Can you tell me a little about the living arrangements?
Sure, Mrs. Cariello! We have an entire house for students like him.
Oh, okay. Does he have a meal plan?
No, we have a kitchen here. We do keep locks on the refrigerator and the cabinets.
Yes. They need to ask permission to eat.
My name is Carrie.
I am married to a man named Joe.
We have five kids, and our second son Jack is diagnosed with autism.
Jack is seventeen.
He will graduate from high school in the spring.
Just as the trees bud their greenest leaves and the daffodils begin to blossom, his services will end.
He’ll have nowhere to go, and nothing to do.
Our story is neither new, nor ordinary.
We have a complicated son and he’s a senior in high school and we’re trying to find a place for him to have somewhat of a college experience.
A little freedom in a safe environment, maybe audit some classes, continue working on those ever-growing life skills.
Goodness, I am starting to hate those two words—life skills.
Autism is messy. I get it. There is no one-size-fits-all solution to education, medication, or parenting. There is no perfect answer.
I expected this next season of his life to have some bumps.
I did not expect to hear about locks.
Listen, I know he has vulnerabilities.
He can cook eggs, yet if the smoke detector went off, he’d probably start screaming.
He loves his job, yet he worries to the point of distraction about being late.
He can hold a pretty good conversation, yet he’ll turn and walk away mid-sentence if the topic changes.
Autism is the yet tucked inside each sentence—the exception, the nevertheless, the however, the breath between words.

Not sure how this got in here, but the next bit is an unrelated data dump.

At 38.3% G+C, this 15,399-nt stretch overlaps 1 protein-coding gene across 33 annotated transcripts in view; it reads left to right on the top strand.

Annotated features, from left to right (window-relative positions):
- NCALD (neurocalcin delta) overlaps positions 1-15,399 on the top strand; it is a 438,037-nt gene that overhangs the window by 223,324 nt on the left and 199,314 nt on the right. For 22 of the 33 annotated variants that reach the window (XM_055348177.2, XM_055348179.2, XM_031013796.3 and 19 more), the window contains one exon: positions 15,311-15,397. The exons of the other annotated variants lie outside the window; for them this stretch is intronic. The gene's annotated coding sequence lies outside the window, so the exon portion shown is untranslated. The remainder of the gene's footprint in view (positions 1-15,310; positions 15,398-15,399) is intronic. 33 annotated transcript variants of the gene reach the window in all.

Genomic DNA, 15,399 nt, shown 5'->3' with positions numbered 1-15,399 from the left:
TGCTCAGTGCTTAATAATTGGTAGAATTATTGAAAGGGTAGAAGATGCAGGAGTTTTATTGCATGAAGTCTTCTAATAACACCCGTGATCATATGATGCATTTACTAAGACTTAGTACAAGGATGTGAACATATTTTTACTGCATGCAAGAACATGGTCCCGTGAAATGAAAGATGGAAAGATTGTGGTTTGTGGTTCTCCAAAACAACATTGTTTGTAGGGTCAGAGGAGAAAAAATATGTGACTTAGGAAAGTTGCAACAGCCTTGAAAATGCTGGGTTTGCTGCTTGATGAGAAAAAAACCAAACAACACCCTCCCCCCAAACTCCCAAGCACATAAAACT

He has autism, yet he is still a human being.
When he was six he hated the color orange.
When he was eight he memorized every license plate he saw.
Now, at seventeen, he stands six feet, five inches tall. He wears glasses. He rides the Peloton.
Every once in a while, I catch a glimpse of a boy his age, and a piece of my heart wilts.
Autism changes my son’s face. It alters his smile and controls his eyes.
Often, I wonder what he might look like if the spectrum could release its grasp.
He is never relaxed.
I don’t know how to teach him how to lower his shoulders and unclench his jaw and loosen the worry in his heart.
When my oldest son was looking at colleges, we considered things like campus size, business courses, and if he’ll get home by plane or train for Thanksgiving.
With Jack, we consider the social programming, support staff, and peer integrations.
When I think about his future, I have moments of pure despair.
I don’t know what I am trying to say here, other than I know he will need extra support and more supervision and all of that. I just didn’t expect to have a conversation about locks on the refrigerator.
Would he overeat, if given the chance? Of course. What college student doesn’t overdo pizza and ice cream?
At the same time, it takes so little to make him happy.
Popcorn at the movies, dinner around the table, planning the holiday menu.
He wants to make choices for himself. And I believe he’s earned this.
It’s easy to compile a list of all the things he’ll likely never do.
Run a company, drive a car, have a child, hold office, serve in the military.
But what about all the things he might do?
He might surprise us all.
Please, give him a chance.
Take the locks off the door, off your mind, off his diagnosis.
He is a human being.
He is a triumph wrapped in a boy.
And he deserves what is rightfully his.
Food when he’s hungry, connection with others, dignity, respect, a college experience.
He will live a different life than most, it’s true.
A life lived differently is not a life less lived.
There is no perfect answer.
For now, we’ll keep looking.
Cody Rigsby. That’s his favorite Peloton instructor.